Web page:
US Carriers Should Fix Own Regulatory Crisis
LAS VEGAS -- COMPTEL Plus Spring 2014 -- Can US service providers cooperate on their own solution to figure out how to interconnect competing networks in an all-IP world? Sam Kline, SVP-corporate strategy for Granite Telecommunications thinks so, and he warns that the telecom carriers' failure to agree on a solution that supports competition going forward will force Washington to step in with a plan likely to burden everyone. (See Windstream CEO: Protect Interconnection and FCC VoIP Ruling Bound to Disappoint Someone.)
Kline, whose firm Granite Telecommunications LLC is a national competitive carrier, laid out what he sees as obvious realities in a panel discussion on the future of the copper network in the US. While conceding that it doesn't make sense for an incumbent telco to maintain outdated or inefficient network elements such as aging copper loops and under-used circuit switches, Kline pointed out that it also doesn't make economic sense for every operator to build out its own local distribution network, rather than share the local loops through the wholesale arrangements that exist today.
"We are better off working together here to find a solution," Kline said. "It doesn't make economic sense for us to force government regulation by refusing to find a reasonable business process that enables us to work together. "
The challenge is how competitive carriers will gain access to incumbent networks as incumbents upgrade their networks, both to eliminate aging TDM switches with IP gear, and to replace copper distribution plant with fiber. (See FCC Tests Copper Obsolescence in an IP World.)
Kline's comments came after execs from two incumbents -- AT&T Inc. (NYSE: T) and CenturyLink Inc. (NYSE: CTL) -- said their companies are not planning sweeping retirement of copper networks but nor are they interested in maintaining two networks -- copper and fiber -- or keeping aging switches in operation when they are under-utilized.
Both Gary Ludgood, SVP, global network field operations, AT&T, and Bill Cheek, president, wholesale markets group, CenturyLink, said their firms are tracking their network investments to consumer demand -- and that's tilting toward wireless connections and VoIP services, not traditional wireline voice.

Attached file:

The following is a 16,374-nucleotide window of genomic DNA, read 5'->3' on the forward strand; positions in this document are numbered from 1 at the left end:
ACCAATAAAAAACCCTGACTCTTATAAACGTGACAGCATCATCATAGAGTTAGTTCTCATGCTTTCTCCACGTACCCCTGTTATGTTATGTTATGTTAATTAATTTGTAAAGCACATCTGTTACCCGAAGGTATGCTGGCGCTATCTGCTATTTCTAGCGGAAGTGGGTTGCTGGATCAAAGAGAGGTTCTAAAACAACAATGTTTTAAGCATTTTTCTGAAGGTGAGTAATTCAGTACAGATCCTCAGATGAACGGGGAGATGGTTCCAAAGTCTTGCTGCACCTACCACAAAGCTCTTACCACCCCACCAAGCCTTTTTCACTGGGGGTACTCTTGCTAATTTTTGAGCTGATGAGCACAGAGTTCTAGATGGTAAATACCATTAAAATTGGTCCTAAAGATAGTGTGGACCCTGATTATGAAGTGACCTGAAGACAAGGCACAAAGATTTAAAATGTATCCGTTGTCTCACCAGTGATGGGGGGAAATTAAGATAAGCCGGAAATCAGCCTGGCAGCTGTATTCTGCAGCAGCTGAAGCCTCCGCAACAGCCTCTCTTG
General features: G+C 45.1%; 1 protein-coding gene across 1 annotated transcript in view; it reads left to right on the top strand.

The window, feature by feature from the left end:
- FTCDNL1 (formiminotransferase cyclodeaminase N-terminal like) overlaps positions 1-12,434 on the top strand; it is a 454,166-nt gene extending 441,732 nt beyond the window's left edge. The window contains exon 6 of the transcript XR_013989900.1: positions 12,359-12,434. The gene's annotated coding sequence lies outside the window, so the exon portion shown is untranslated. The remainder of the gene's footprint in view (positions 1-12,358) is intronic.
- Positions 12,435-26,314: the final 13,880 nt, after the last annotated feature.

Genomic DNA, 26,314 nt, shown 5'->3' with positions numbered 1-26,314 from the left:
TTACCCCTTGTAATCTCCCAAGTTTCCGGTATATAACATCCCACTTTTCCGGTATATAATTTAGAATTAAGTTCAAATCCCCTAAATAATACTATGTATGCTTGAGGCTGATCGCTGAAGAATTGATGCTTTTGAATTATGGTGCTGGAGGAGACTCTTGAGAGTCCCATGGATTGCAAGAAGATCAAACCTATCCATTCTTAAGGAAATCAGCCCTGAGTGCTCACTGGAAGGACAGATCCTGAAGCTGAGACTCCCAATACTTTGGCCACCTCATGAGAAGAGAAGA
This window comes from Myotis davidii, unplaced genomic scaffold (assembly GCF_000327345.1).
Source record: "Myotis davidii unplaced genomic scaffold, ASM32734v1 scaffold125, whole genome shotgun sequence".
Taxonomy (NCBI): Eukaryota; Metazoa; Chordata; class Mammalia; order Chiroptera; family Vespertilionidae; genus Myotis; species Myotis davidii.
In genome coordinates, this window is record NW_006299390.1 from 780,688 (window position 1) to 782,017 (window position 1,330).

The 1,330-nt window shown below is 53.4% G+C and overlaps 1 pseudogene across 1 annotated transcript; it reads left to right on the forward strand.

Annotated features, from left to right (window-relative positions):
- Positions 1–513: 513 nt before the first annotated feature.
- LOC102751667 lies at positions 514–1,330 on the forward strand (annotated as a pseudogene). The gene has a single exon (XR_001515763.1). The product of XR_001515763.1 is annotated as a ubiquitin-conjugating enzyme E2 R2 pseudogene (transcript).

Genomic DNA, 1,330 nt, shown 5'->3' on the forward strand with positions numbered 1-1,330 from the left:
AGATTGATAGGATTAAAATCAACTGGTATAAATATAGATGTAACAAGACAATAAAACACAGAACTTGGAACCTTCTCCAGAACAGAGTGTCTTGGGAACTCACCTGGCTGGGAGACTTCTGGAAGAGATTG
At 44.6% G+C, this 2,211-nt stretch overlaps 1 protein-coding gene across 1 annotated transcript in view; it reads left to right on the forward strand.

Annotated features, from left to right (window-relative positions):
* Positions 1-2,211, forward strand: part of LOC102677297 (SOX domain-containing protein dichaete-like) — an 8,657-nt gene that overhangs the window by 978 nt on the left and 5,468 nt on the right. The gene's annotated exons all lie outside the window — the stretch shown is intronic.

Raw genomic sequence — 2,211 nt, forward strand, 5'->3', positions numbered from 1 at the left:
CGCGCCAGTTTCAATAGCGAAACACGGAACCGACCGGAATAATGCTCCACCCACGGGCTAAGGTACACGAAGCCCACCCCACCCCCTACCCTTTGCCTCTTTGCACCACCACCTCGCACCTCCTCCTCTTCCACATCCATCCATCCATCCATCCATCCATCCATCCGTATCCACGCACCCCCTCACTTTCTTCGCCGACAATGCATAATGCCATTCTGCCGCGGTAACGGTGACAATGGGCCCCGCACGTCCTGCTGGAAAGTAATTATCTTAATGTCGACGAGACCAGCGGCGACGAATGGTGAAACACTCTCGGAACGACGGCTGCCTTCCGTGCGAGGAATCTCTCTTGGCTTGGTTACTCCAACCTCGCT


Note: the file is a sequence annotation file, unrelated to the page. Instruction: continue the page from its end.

CenturyLink, which has lost 70% of traditional voice lines in its 37-state region, "doesn't see the day when we will retire copper but we don't want to be mandated to maintain two networks either," Cheek said. The carrier favors interconnection at state level, he added.
AT&T is looking for the most efficient way to handle interconnection of networks in the IP realm, Ludgood added, and he appealed to a large crowd of mostly competitive operators to share their ideas. Ludgood also said he believes the period for all-IP trials will be a long one. AT&T has proposed two initial trials to the FCC. (See AT&T's All-IP Tests Won't Answer Key Questions.)
The fourth panelist, Daniel McCarthy, president and COO, Frontier Communications Corp. (NYSE: FTR), a smaller ILEC, pointed out that while consumers are shedding their wireline phones, businesses are not, and maintaining choice and competition in the business community remains a key economic driver in many parts of the US. That will require maintaining copper connections.
Competitive Telecommunications Association (CompTel) , the organization sponsoring the event and the political lobbying force for the competitive carrier industry, is the likely fulcrum point for any industry discussion, since all of the major carrier players that buy and sell wholesale interconnections attend its twice-annual events and keep its deal center hopping. Chip Pickering, the new CEO of Comptel, moderated the copper panel and kicked off the panel by saying the new transition to IP needs to carry forward the "enduring values" of the current system.
— Carol Wilson, Editor-at-Large, Light Reading